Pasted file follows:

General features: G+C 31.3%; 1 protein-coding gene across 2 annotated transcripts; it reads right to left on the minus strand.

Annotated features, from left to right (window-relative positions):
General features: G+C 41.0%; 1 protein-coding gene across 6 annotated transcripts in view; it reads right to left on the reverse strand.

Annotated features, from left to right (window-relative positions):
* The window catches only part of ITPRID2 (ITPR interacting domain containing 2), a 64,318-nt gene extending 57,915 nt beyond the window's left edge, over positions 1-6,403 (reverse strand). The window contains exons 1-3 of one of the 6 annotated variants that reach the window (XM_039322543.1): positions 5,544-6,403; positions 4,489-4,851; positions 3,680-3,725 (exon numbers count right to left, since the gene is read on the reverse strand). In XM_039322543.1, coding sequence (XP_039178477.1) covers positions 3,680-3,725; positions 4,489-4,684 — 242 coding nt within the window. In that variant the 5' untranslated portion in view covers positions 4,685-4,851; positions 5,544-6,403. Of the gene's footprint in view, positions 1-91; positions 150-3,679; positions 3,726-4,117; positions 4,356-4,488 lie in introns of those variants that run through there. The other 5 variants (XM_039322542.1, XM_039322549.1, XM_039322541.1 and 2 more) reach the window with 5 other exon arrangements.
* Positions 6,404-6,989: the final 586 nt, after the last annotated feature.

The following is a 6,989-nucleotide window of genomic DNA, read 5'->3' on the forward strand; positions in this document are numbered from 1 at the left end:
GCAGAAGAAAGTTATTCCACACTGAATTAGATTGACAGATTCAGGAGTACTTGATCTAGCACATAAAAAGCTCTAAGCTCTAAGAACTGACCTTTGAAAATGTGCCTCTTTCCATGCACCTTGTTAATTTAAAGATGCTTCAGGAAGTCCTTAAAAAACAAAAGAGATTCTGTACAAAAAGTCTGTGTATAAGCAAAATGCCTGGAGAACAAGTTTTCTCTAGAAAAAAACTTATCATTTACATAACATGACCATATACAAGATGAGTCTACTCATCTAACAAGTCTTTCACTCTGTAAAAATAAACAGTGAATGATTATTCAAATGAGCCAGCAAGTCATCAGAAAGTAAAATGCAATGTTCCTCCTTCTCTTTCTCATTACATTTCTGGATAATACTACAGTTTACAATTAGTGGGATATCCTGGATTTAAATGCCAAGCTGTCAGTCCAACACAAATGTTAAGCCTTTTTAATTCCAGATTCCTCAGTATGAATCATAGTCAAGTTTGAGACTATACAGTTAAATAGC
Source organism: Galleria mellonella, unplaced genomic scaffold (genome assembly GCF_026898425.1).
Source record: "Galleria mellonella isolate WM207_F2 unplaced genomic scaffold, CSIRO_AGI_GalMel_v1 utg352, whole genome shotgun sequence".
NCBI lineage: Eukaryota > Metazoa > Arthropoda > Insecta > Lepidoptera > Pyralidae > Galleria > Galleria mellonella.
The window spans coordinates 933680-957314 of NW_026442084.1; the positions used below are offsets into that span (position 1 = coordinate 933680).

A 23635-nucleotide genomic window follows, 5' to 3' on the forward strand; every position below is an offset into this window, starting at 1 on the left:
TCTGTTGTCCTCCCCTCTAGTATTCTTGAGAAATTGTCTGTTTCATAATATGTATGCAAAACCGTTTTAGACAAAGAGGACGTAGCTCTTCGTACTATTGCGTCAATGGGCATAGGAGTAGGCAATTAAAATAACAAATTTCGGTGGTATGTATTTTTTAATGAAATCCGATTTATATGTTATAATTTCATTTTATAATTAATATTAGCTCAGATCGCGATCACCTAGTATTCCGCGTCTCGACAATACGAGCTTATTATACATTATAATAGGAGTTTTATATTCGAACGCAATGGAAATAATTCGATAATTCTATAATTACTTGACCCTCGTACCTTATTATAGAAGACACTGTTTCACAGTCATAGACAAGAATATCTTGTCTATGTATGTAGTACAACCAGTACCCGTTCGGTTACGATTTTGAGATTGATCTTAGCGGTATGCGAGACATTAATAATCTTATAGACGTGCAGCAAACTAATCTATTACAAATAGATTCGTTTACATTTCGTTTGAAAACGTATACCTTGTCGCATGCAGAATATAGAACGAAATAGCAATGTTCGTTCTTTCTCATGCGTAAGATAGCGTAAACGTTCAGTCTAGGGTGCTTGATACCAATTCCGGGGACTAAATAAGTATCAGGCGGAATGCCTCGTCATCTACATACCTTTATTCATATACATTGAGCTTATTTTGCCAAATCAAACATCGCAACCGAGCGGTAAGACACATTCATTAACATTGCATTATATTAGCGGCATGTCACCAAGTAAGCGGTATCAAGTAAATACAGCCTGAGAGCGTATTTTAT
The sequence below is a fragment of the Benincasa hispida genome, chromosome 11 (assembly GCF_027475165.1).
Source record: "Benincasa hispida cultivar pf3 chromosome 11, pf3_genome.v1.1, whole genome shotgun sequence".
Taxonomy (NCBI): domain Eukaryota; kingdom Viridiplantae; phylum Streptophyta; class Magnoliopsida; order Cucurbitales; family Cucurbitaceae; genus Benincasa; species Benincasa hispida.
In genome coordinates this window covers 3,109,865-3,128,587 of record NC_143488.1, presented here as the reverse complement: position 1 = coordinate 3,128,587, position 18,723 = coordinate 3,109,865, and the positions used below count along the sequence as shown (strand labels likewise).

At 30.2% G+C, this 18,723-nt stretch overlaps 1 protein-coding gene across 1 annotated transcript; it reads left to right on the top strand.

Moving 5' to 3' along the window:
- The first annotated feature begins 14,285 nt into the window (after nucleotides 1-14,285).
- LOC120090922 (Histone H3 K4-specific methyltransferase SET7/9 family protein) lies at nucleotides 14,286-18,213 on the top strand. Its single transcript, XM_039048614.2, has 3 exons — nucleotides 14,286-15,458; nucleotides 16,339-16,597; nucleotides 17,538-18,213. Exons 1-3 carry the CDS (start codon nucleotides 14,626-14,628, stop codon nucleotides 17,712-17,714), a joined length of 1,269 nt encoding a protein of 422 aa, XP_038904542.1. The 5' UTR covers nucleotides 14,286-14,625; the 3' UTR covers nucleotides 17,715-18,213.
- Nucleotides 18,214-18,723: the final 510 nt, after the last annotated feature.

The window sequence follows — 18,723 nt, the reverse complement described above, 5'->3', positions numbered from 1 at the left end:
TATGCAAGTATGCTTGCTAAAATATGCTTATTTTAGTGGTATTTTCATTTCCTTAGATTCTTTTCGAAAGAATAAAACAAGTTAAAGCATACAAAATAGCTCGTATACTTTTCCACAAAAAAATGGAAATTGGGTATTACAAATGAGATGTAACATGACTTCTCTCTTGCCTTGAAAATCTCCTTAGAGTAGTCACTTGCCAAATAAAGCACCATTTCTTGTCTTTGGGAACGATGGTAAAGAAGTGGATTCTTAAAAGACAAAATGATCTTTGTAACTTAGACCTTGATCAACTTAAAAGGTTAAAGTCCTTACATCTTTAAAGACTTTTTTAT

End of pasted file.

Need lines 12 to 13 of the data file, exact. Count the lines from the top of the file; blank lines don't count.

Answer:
The window spans coordinates 933680-957314 of NW_026442084.1; the positions used below are offsets into that span (position 1 = coordinate 933680).

A 23635-nucleotide genomic window follows, 5' to 3' on the forward strand; every position below is an offset into this window, starting at 1 on the left: